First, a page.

TrunkSpace: It seems that everyone we have spoken to who has appeared on “Longmire” has had the same experience in working on the show and that is that it was one of the most welcoming sets of all time. Did you have that same experience?
Kafka: Listen, and I’ve said this before and I’m happy to say it again for all of eternity… I’ve worked a long time in this business and I’ve been on many, many television sets and I have never been on a set like “Longmire” ever before and maybe won’t ever again. There’s just something really special with that group of people. I don’t know where it begins and ends. I don’t know who’s responsible, but everyone is in the same place in their heart and it’s very much like a family. From the day that I arrived, I felt like I was part of that family and that is super rare.

The guest star circuit is really hard. I’m not going to lie. You show up on a TV show, surrounded by people who have been working together constantly for however long, and you’re the new kid at school. The way that we do a lot of TV shows these days is that one episode is beginning and concluding within that episode and so there’s a huge arc that you have to cover. It’s usually very dramatic and intense and there’s a lot of heavy lifting for you to do right out of the gates. It’s difficult to feel comfortable doing that anyway, let alone when you show up to, in this case Santa Fe, New Mexico, a place where I don’t live and I don’t know and I’m in a hotel that I don’t recognize and I’m not transporting myself to and from set. You really relinquish a lot of your control and it’s very easy, I think, for people who are already in that established situation to sort of just dismiss you, and not necessarily in a cruel way, but you’re just passing through.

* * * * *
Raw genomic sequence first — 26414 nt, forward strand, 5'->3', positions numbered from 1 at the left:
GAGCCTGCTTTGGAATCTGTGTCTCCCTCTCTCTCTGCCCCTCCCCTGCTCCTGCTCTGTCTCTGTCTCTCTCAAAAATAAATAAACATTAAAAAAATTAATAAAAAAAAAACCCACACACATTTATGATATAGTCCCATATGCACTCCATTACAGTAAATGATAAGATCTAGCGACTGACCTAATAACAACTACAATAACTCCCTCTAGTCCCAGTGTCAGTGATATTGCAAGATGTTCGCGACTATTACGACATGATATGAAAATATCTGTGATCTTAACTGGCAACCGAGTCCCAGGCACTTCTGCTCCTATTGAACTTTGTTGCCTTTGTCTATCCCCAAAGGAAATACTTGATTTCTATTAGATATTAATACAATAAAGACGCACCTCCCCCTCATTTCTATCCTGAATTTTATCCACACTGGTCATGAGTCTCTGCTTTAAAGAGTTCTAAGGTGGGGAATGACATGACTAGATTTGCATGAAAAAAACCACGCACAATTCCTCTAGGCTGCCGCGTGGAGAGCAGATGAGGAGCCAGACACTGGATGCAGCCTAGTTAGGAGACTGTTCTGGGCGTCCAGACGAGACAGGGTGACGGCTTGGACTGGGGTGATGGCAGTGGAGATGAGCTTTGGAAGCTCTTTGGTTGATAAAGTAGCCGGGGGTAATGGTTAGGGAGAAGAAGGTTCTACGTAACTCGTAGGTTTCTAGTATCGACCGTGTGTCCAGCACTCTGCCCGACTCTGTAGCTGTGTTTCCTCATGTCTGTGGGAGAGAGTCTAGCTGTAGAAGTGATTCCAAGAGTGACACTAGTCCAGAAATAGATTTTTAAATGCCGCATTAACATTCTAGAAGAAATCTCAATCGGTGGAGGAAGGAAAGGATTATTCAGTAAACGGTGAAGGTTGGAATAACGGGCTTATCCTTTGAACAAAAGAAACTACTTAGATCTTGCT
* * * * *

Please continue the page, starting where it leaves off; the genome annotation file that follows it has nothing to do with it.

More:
TrunkSpace: And they know that you’re only there temporarily, so there’s probably a bit of a defense mechanism involved as well. Why make friends when you know that person will not be sticking around?
Kafka: Exactly. And to do it well it’s probably going to take more time than you’re probably going to have with them. And so, it makes sense why it is the way it is normally, but for “Longmire,” it kind of doesn’t make sense why it’s so amazing. Literally the day that I showed up on set, people were just so welcoming to me. They treated me as if I had been there the whole time. Lou immediately came up to me as if he had known me his whole life and invited me to the cast and crew dinner that he was going to have at his place that night. Apparently it’s something that he does at the beginning of every episode. And so immediately I’m at Lou’s condo in New Mexico where he has made a full spread of food. Not catered. Not hired. Not brought in. He made every single dish from scratch in his kitchen, cooking while we are all there… producers and actors and crew. Everyone was welcome. It was like Thanksgiving. It was just so warm and welcoming and everybody was just so lovely. And that right off of the bat, eases so much of your fears.